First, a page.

I was half a mile into the mine shaft, and my heart was racing. Hunched underneath the low ceiling and hardly able to see, I was following along by listening to the splashes of the men’s steps in front of me. The water, dripping from above, was up to my ankles. Then we stopped. We’d come to a dead end, one of the miners said. In order for us to proceed, they needed to set off some dynamite.
In a matter of minutes, several packs of explosives were drilled into the mountain and ready to be detonated. I was told to open my mouth and not close it until the last of the dynamite had exploded.
The blasts began, and I sensed the mountain groaning around me. Then: complete silence. Ten seconds later, as the dust began to settle, one of the miners shouted, “Lets go! It’s time to see what we got.”
Less than a month earlier, I was living a comfortable life in Dubai. Though I was born in Colombia, I left the country at age 18 to attend college in the United States — and, since then, had followed my work elsewhere around the world.
Lately, though, I felt the need to reconnect with my country. Conveniently, an acquaintance in Dubai knew a respected emerald dealer and mine owner in Colombia. He invited me to visit and witness some of the country’s mining operations.
The miners I visited live and work in the department of Boyacá, which is six hours by car north of Bogotá, the country’s capital. Boyacá sits on a branch of the Andes known as the Cordillera Oriental. Here, hidden in a series of small mining towns — Muzo, Chivor, Otanche, Peñas Blancas, Coscuez — are some of the most valuable emerald mines in the world.
It’s no secret that the miners in this region work in difficult and often dangerous conditions — some in sanctioned and regulated areas, some illicitly. They labor under the threat of collapsing mines, falling rocks and temperatures in excess of 110 degrees.
Despite the risks, many of the miners speak to me about their work with pride, as if buoyed by a sense of tradition.
The economics of the trade can vary significantly. Some miners operate informally and independently, scouring debris fields or venturing into unregulated mines — and profiting directly from the sale of stones to merchants or gem carvers.
Others officially work for mine owners or mining companies. These miners might be paid steady salaries or make commissions on the stones they find. (The specific circumstances of the financial arrangements — whether the miners are paid upfront, for example, or only after a stone is sold to a merchant, carver or customer — often depend on the level of trust between the owners and the miners.)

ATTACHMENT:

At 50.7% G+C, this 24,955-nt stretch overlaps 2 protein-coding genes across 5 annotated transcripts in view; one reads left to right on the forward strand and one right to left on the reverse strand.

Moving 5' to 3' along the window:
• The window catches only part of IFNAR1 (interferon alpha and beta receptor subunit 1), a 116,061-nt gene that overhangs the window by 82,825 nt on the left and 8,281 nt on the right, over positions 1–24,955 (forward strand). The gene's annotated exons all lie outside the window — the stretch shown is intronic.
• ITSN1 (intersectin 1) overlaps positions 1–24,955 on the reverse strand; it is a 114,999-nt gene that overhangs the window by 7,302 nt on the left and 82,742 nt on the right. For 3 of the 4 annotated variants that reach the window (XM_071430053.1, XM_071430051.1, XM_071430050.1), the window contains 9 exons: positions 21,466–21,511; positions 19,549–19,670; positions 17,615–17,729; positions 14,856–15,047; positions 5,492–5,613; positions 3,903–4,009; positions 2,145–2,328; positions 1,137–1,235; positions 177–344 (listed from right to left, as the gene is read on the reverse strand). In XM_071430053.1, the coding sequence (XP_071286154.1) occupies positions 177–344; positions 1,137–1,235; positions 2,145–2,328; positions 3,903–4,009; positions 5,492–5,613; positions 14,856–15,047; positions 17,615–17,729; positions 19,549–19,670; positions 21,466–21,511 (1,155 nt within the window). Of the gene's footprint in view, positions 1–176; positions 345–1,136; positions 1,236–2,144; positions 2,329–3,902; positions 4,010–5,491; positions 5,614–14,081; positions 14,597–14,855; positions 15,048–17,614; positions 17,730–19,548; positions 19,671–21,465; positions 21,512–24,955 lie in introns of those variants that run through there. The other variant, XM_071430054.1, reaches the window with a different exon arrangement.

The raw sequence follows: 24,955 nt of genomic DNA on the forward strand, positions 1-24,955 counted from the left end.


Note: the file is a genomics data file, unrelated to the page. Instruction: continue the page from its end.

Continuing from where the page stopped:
The harsh reality inside the mines is contrasted by the grandeur outside them: the smell of the clean air in the mornings, the ever-present sound of the rivers, the imposing peaks of the Andes.
During the dry season, miners set up small tents by the river to protect themselves from the intense sun. After long hours of work, they relax in view of the breathtaking beauty that surrounds them.
Over the course of the five days I spent with them, the miners shared countless stories of how the emeralds, and the surrounding mountains, had changed their lives.
One miner, an older man who lived in a modest house, claimed to have made exorbitant sums of money on several choice stones — only to have squandered it all, he said, forcing him to return, reluctantly, to the mines.
Others have seen family members and friends killed during the intense fighting — much of it tied to the illicit emerald trade — that took place here in the mountains during the 1980s. And some have just been waiting patiently for decades, hoping that one day they’ll find an emerald that will change their lives.
The future of these local miners is largely uncertain. In recent decades, corporations — some of them foreign — have ascended into Boyacá’s mountains and taken control of large swaths of the hills. Some of the companies offer salaries, health care and a sense of stability.
Still, many miners opt for the rewards, and the risks, of working alone.
Many of the men I met described mining as a gamble and an addiction. The mines, they said, are like casinos in the middle of the Andes: One stone could change it all.
And finding such a stone, they say, is ultimately what they live — and are willing to die — for.
Juan Pablo Ramirez is a Colombian photographer based in Dubai. You can follow his work on Instagram.